Just months after the park district approved its ambitious and costly master plan for a refreshed Scoville Park, it may have found a way to pay for it.
As Oak Park’s central park, the park district has planned to install a permanent stage, more walking paths and a revamped plaza around the World War I memorial, as well as opening up the park’s problematic southwest corner and planting numerous new trees.
The problem was, the plan was estimated to cost $2.1 million and change, with only $700,000 budgeted in the park district’s capital improvement plan.
With a big hole to fill, the park district had planned to improve the park in phases over many years — it simply couldn’t afford to do it all at once.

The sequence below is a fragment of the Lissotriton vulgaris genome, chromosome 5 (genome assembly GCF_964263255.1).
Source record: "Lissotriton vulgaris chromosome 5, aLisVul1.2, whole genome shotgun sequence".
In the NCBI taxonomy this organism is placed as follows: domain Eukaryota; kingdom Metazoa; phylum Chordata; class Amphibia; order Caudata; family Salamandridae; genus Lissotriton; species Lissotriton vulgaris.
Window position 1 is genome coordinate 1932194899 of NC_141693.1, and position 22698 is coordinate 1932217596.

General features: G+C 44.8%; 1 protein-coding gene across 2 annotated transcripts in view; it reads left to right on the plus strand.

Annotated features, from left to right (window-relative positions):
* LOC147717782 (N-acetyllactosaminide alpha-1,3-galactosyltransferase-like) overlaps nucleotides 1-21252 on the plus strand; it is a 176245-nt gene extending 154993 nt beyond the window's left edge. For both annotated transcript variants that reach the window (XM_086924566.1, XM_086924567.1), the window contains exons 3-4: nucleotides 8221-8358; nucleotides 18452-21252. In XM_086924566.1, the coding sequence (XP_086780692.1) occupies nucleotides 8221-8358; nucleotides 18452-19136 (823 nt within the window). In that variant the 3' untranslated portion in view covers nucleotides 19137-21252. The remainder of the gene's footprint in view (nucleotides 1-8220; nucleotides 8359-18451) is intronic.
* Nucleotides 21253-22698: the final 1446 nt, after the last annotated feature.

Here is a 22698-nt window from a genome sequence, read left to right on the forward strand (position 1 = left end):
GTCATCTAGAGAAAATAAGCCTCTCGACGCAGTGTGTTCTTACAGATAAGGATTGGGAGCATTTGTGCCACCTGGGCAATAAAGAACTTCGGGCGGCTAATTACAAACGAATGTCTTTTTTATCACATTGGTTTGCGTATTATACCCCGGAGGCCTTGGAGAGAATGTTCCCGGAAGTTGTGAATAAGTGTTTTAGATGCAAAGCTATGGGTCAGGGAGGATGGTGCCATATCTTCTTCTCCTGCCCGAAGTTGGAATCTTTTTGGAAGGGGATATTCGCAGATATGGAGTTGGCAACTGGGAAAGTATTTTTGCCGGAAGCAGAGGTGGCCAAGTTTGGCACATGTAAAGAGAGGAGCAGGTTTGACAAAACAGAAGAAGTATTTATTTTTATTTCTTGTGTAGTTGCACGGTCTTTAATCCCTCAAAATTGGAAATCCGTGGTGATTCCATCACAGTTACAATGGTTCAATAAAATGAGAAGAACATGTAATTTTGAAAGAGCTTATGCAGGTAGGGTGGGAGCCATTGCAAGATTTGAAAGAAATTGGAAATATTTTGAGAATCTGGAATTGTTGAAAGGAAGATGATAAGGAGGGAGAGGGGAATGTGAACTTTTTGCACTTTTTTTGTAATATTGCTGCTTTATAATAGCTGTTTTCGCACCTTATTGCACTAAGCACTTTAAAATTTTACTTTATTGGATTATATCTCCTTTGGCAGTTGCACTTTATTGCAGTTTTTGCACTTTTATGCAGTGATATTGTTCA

But the Illinois Department of Natural Resources, a source of several park district grants in the past, just announced a new program allowing local governments to apply for up to $2.5 million in money for parks. That’s a huge increase over the previous maximum grant of $400,000 from the department.
Park District Executive Director Gary Balling said they’re planning to submit two applications to the department: a $1.7 million application for Scoville, and a $50,000 application for a new “comfort station” in Austin Gardens.
“We expect this grant program to be highly competitive,” Balling wrote in an e-mail. “Because of the master planning process, we have two projects that are ready to go!”